Fetal Disposition: The Abuses and The Law

Kristi Burton Brown, J.D.  

To view this summary as a PDF, see: Fetal Disposition: The Abuses and The Law

 

With roughly 1.06 million abortions in the nation every year, abortion facilities have a need to dispose of approximately 2,700 baby bodies every day. Because of this, clinics want disposal methods to be broad, cheap, and accessible. The state laws governing fetal disposition are often archaic and scattered throughout a variety of state codes, regulations, and statutes. In a number of states, the laws are so broad that it is legal to grind the bodies of aborted babies in the garbage disposal and send the remains through the sewage system or to incinerate entire containers of baby body parts at once.

 

Despite the documented finding that some universities and other companies have purchased specific human fetal parts from abortion businesses for conducting research, the abortion facility still bears the weight of disposing of the remainder of unwanted fetal parts.

 

This paper will examine the problems that occur when laws fail to hold abortion clinics accountable and when the clinics are allowed to choose methods of disposal that most benefit their businesses. It will also suggest a variety of changes that could be made to state laws to end some of the dangerous practices of the abortion industry.

 

The full text of this publication can be found at:

https://lozierinstitute.org/fetaldisposition/full

 

Summary of Findings

  • Violations and problems with fetal disposition laws have been discovered in numerous states, including Indiana, Michigan, Pennsylvania, South Carolina, Texas, and Utah.
  • Examples of documented violations of state law by abortion facilities or waste disposal companies regarding fetal disposition include: failure to disinfect containers and sending body parts down the sanitary sewer; disposal of fetal remains in a municipal solid waste landfill; and storage in a refrigerator.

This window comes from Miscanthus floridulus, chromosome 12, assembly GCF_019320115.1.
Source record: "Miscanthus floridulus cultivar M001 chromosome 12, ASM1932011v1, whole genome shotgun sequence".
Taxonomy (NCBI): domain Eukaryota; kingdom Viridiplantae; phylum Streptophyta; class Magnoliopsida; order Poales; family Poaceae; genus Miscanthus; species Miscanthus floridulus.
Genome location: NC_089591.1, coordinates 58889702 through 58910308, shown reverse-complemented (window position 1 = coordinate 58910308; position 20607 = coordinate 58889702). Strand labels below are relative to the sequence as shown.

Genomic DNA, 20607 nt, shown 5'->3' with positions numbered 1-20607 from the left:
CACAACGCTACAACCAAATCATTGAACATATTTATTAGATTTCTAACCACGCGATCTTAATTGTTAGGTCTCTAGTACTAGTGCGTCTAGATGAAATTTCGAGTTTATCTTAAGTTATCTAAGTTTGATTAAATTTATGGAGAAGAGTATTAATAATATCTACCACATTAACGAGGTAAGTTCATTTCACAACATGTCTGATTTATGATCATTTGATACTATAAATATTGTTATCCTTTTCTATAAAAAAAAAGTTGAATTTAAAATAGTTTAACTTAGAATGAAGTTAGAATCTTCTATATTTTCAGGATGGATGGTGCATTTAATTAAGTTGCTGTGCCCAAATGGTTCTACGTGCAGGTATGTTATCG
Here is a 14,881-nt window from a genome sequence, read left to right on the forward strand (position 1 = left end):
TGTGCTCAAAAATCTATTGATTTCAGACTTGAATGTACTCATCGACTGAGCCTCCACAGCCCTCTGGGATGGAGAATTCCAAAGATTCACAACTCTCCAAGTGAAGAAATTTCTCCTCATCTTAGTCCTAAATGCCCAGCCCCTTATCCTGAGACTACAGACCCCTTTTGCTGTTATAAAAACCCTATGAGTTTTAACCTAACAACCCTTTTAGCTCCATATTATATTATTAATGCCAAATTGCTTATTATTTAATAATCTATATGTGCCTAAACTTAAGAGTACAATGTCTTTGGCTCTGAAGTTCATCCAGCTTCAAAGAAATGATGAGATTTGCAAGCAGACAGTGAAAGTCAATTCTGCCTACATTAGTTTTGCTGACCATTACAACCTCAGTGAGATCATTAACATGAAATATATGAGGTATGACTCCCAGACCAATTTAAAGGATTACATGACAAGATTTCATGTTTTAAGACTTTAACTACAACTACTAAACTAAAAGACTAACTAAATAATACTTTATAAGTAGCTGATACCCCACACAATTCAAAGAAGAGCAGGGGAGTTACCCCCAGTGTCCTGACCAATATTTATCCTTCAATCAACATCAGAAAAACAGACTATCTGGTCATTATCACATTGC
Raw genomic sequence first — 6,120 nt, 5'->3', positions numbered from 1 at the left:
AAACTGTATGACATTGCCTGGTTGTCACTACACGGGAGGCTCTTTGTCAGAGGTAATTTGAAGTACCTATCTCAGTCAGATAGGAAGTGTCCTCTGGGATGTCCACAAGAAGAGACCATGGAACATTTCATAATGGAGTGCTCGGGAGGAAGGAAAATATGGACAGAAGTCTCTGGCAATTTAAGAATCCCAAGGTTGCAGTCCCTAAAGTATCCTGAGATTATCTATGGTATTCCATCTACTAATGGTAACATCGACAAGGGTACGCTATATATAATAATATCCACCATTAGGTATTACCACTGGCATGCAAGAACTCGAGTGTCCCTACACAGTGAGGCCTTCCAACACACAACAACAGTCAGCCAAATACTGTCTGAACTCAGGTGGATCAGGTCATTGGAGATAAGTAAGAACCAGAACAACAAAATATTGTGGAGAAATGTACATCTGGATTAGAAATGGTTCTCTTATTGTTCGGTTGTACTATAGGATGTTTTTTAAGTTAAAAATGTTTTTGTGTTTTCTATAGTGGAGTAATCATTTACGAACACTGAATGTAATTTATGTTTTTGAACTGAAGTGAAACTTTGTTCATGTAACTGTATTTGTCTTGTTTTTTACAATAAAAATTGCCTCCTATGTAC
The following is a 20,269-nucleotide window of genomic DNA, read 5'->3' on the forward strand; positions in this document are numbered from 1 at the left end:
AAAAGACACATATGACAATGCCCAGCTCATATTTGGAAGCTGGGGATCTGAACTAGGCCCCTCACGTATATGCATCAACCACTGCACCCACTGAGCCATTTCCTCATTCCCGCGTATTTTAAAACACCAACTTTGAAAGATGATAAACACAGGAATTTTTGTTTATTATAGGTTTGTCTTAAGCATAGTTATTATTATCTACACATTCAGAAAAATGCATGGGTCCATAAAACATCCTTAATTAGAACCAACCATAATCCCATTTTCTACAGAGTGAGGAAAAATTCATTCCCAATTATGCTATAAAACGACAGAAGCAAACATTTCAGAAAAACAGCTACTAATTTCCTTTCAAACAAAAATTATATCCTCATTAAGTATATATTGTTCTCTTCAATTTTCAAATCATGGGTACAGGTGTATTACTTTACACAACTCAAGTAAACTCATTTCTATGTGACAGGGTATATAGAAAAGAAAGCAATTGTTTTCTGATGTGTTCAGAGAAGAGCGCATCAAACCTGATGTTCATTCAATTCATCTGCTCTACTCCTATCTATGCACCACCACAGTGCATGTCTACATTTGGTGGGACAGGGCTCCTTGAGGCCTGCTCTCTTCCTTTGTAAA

• Due to the variability and archaic status of some state laws, numerous fetal disposition methods have been employed as legal solutions by abortion facilities and waste disposal companies, including: flushing fetal body parts through the garbage disposal leading into the sewer system; dumping fetal remains into an auger along with medical waste and grinding them together; and having the fetal remains transported across state lines to another state’s dumpsters.
  • Stericycle, the largest known waste disposal company willing to transport and dispose of the remains of human fetal parts after abortion, has been found by at least two state departments to be in violation of state regulations specifically governing fetal disposition.

Summary of Recommendations

  • Limiting disposition of fetal remains to individual burial or individual cremation;
  • Updating language in state statutes that have limited definitions of human persons hinging on gestational age or weight, so that human fetuses are explicitly included in protections for a “human being” or “human body”;
  • Requiring written consent from the mother on the method of disposition for the body with the option of individual cremation or individual burial;
  • Requiring regular and unexpected inspections of facilities that perform abortion by the appropriate state agency;
  • Limiting the number of human fetal remains and/or the time that the fetal remains can be stored at facilities that perform abortion.

Kristi Burton Brown, J.D., is an Associate Scholar at the Charlotte Lozier Institute. 

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